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  Compressor Buying Guide

Air Compressor Applications

Home Compressors

Compressed-air power tools can dramatically decrease the amount of time spent on a project. Many homeowners and DIY'ers will use smaller, portable units (either hand-carried or wheeled) that move easily from the garage to the house, yard or roof. Common air tools such as brad and finish nailers, drills, and impact wrenches require about 0–5 CFM (Cubic feet per minute — units in which air flow is measured). It's important to know if the air compressor you purchase will drive the air tool you'll need for your project. For example, smaller air nailers run on 2 to 5 CFM at 70 to 90 PSI, while larger grinders, sanders and polishers require up to 10 or more CFM and 100 to 120 PSI.

Commercial Compressors and Garage Compressors

Air compressors used for business/professional/commercial applications are often classified “industrial grade.” They're packed with features that let you take on more demanding jobs with more horsepower, more CFM, more PSI and longer run times. Though some commercial compressors are portable, many are stationary units with large-capacity, ASME certified air tanks (up to 120 gallons), greater HP, more CFM air volume and faster recovery time to run a wide variety of air tools for as long as you need them to do the job.



Determine Your CFM Requirements

The chart below includes some common air tools and their average CFM measurements. Reference this chart to determine what continuous CFM rating is required of your air compressor. Air tools are often rated as “Average CFM.” “Average CFM” is typically based on a 25% duty cycle (15 seconds out of a min.). This sometimes creates a problem with tools that are used on a continuous basis (ex. orbital sanders, die grinders, etc). Nailers and impact wrenches typically don't have the same problem since by their nature are used more intermittently.

If you plan on using an air tool on a continuous basis, it is a good idea to multiply the “Average CFM” x 4 to get a continuous CFM rating for the tool.

CFM Chart



Two-Stage versus Single-Stage

Single-Stage compressors have one piston that compresses and delivers air to the storage tank. The single-stage system is normally found on light-duty compressors with a maximum rating below 150 pounds of pressure per square inch (psi). Single-stage compressors are adequate for most home users.

Two-Stage compressors have two pistons that compress and deliver air to the storage tank. The first piston compresses the air and pushes it through a check valve to the second piston. The second piston further compresses the air and delivers it to the storage tank. The two-stage system is usually found on commercial heavy-duty compressors with maximum ratings above 150 psi. Two-stage compressors are good choices for continuous use or shop environments.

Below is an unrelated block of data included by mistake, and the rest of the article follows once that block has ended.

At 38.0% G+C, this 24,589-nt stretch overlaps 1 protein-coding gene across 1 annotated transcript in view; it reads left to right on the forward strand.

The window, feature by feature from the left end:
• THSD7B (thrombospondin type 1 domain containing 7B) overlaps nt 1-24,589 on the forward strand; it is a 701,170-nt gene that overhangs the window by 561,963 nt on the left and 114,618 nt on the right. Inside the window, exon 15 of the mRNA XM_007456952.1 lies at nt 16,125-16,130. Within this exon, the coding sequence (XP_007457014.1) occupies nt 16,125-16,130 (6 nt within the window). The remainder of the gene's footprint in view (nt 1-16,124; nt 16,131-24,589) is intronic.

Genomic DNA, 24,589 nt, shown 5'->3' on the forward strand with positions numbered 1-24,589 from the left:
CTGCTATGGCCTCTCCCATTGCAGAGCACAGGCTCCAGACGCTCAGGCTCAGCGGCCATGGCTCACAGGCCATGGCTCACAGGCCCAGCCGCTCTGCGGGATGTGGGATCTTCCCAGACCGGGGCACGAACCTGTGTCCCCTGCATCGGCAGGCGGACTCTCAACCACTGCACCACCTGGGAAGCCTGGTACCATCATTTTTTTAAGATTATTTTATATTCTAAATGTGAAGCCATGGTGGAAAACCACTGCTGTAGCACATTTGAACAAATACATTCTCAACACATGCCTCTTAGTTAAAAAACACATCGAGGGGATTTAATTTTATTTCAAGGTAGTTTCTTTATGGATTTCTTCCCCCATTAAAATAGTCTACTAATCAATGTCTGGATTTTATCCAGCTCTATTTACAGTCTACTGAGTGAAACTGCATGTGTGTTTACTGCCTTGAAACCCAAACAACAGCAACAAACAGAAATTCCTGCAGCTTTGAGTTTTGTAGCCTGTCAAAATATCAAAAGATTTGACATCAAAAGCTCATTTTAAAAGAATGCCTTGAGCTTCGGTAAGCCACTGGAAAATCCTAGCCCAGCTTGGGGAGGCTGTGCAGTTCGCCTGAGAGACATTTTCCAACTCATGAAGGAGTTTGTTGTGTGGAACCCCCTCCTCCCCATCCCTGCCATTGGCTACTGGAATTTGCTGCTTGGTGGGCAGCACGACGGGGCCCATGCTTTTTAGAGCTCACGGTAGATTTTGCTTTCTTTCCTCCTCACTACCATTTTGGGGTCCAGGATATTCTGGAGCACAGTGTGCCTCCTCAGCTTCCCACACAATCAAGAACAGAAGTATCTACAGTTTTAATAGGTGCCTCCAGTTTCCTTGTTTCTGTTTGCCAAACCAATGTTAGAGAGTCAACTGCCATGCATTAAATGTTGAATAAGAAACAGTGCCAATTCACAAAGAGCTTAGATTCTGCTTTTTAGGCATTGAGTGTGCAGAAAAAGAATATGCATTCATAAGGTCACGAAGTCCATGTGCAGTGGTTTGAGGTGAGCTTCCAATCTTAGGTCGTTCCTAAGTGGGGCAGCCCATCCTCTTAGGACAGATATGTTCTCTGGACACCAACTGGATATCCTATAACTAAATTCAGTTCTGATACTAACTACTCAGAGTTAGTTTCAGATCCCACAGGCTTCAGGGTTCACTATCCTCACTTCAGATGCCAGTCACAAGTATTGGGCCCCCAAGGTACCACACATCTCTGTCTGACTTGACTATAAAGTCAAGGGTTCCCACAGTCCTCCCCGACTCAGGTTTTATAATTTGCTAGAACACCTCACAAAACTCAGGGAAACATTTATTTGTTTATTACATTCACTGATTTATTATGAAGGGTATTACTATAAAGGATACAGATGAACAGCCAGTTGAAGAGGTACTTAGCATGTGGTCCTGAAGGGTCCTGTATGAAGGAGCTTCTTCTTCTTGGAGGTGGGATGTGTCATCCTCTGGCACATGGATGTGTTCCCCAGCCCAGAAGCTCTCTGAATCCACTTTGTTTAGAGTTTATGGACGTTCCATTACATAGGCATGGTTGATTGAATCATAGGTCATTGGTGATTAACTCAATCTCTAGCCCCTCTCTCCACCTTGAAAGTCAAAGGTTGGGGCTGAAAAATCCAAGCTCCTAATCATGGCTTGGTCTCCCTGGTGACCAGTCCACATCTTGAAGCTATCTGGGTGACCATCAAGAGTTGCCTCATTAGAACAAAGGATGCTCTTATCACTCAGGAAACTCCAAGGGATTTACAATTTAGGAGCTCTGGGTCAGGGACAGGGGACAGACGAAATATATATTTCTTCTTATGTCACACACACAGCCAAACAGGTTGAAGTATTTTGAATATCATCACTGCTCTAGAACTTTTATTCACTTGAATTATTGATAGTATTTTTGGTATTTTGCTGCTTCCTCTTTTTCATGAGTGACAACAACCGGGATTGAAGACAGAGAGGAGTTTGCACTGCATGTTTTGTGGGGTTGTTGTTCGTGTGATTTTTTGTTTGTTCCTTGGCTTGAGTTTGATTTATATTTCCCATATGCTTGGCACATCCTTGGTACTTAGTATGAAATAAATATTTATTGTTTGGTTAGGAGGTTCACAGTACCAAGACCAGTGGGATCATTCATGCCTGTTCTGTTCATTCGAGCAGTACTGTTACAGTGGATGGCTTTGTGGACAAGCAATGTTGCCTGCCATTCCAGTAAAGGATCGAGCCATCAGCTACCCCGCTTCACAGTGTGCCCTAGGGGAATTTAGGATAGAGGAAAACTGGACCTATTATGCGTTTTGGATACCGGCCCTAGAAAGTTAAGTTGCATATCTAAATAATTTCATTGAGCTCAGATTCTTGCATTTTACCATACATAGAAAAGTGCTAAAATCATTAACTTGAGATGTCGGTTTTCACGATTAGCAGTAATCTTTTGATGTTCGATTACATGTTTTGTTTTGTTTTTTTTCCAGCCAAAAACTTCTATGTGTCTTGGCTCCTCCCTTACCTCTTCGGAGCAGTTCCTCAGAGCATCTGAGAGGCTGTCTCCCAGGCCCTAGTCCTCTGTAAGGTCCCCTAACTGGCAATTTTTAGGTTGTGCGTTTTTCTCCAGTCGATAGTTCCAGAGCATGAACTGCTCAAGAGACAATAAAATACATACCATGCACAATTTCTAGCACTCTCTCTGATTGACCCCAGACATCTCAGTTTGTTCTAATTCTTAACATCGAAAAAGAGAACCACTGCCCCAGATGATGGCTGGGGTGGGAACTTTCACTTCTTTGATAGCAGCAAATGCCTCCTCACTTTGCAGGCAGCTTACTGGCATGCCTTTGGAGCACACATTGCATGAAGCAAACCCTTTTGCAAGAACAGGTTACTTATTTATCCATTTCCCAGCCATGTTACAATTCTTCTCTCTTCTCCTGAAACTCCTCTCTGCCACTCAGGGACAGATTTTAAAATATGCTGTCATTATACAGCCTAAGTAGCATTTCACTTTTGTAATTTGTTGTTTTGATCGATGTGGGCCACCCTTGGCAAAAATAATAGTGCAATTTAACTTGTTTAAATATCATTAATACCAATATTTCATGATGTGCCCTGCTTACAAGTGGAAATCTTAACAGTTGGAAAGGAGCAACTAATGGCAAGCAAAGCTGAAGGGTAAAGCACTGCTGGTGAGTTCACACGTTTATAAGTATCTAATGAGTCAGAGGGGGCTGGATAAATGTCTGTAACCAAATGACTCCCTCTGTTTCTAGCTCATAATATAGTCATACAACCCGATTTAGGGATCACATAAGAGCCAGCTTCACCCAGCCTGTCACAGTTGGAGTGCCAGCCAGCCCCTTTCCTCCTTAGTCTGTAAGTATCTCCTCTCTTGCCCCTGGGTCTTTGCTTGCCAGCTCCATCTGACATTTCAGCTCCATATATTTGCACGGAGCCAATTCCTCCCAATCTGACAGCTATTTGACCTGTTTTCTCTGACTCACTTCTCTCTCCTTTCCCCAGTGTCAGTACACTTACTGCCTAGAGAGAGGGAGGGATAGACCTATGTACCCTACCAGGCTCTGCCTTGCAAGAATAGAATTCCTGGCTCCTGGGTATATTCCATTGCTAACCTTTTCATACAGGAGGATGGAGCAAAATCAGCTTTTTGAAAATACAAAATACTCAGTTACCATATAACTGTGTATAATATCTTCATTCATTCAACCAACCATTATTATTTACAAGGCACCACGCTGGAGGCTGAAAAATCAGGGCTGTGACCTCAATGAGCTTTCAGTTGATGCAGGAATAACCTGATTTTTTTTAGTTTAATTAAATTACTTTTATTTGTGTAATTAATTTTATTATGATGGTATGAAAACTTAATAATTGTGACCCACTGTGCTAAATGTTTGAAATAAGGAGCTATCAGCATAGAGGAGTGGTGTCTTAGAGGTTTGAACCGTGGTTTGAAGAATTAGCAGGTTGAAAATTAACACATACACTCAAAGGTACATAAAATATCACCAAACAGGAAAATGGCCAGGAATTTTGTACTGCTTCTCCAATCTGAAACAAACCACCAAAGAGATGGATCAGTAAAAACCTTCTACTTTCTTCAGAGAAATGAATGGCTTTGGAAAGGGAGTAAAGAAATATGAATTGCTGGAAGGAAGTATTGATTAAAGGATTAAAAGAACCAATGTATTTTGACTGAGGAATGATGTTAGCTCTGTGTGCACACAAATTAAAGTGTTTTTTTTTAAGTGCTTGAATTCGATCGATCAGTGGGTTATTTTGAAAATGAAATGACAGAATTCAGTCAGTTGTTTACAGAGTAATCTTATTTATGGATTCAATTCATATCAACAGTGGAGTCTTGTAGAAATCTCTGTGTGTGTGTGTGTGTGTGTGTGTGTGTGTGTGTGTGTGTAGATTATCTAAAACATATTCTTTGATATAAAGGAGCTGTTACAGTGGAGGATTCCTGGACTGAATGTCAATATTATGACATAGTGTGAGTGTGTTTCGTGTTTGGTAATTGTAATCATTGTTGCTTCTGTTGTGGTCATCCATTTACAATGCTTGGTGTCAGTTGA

Things to Consider

Horsepower Ratings are a measure of the horsepower (HP) the compressor motor produces. Compressor motors generally range from 1.5 HP to 6.5 HP. More powerful units are available for industrial applications. Usually higher horsepower motors yield greater psi and are capable of carrying a heavier workload.

Compressor Storage Tanks are rated in gallons. Larger tanks store more compressed air at higher pressures. The amount of air a compressor delivers is measured in cubic feet per minute (CFM). Note that the CFM a compressor delivers changes at varying psi. Most air tools have specific requirements for volume and pressure. These requirements must be met for the tool to function properly. When choosing a compressor, consider the tools you want it to operate. Select the tool that requires the highest CFM at the highest psi, and add 50% to the required CFM for a margin of safety. For example, if a tool requires 3 CFM at 90 psi, select a compressor that delivers at least 4.5 CFM at 90 psi. Use this formula to ensure that the tool receives enough air to function properly.

Maintenance:

Oil-Free Compressors have sealed bearings and require less maintenance than oil-lubricated compressors. Oil-free compressors have plenty of power for most noncommercial uses.

Oil-Lubricated Compressors require the user to change the oil regularly. (Consult the owner's manual for specific intervals). Most industrial compressors are oil-lubricated.

Power Supply:

Electric-Powered Compressors are the most common and are easy to use in any area with a ready electrical supply.

Gas-Powered Air Compressors are a good choice for areas where electricity is limited or unavailable. Don't use gas-powered compressors in confined or unventilated areas.